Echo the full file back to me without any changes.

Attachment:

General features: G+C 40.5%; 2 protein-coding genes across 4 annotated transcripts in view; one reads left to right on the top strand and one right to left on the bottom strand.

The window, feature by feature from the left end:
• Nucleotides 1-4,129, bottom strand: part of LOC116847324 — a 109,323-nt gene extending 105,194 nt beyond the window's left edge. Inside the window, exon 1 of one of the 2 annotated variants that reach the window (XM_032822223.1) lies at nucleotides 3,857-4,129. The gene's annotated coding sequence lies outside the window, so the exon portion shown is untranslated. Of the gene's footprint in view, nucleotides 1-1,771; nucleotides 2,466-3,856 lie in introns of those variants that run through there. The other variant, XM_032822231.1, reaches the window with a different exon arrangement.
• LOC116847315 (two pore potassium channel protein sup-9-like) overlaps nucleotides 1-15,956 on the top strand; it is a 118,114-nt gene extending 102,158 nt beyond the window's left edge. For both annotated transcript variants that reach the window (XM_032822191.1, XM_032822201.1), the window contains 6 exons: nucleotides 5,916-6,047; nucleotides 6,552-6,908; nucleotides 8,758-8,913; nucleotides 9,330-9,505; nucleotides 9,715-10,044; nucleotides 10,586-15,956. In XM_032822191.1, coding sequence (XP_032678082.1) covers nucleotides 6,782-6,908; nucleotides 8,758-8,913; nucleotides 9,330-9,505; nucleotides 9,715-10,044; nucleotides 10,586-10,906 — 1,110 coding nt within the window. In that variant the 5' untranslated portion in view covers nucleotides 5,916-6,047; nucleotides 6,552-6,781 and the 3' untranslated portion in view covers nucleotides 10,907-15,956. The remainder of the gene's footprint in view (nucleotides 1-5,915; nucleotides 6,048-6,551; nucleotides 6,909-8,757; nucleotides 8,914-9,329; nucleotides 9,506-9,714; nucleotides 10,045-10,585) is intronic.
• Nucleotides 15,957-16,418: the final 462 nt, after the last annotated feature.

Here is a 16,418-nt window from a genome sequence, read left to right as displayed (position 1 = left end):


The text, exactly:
General features: G+C 40.5%; 2 protein-coding genes across 4 annotated transcripts in view; one reads left to right on the top strand and one right to left on the bottom strand.

The window, feature by feature from the left end:
• Nucleotides 1-4,129, bottom strand: part of LOC116847324 — a 109,323-nt gene extending 105,194 nt beyond the window's left edge. Inside the window, exon 1 of one of the 2 annotated variants that reach the window (XM_032822223.1) lies at nucleotides 3,857-4,129. The gene's annotated coding sequence lies outside the window, so the exon portion shown is untranslated. Of the gene's footprint in view, nucleotides 1-1,771; nucleotides 2,466-3,856 lie in introns of those variants that run through there. The other variant, XM_032822231.1, reaches the window with a different exon arrangement.
• LOC116847315 (two pore potassium channel protein sup-9-like) overlaps nucleotides 1-15,956 on the top strand; it is a 118,114-nt gene extending 102,158 nt beyond the window's left edge. For both annotated transcript variants that reach the window (XM_032822191.1, XM_032822201.1), the window contains 6 exons: nucleotides 5,916-6,047; nucleotides 6,552-6,908; nucleotides 8,758-8,913; nucleotides 9,330-9,505; nucleotides 9,715-10,044; nucleotides 10,586-15,956. In XM_032822191.1, coding sequence (XP_032678082.1) covers nucleotides 6,782-6,908; nucleotides 8,758-8,913; nucleotides 9,330-9,505; nucleotides 9,715-10,044; nucleotides 10,586-10,906 — 1,110 coding nt within the window. In that variant the 5' untranslated portion in view covers nucleotides 5,916-6,047; nucleotides 6,552-6,781 and the 3' untranslated portion in view covers nucleotides 10,907-15,956. The remainder of the gene's footprint in view (nucleotides 1-5,915; nucleotides 6,048-6,551; nucleotides 6,909-8,757; nucleotides 8,914-9,329; nucleotides 9,506-9,714; nucleotides 10,045-10,585) is intronic.
• Nucleotides 15,957-16,418: the final 462 nt, after the last annotated feature.

Here is a 16,418-nt window from a genome sequence, read left to right as displayed (position 1 = left end):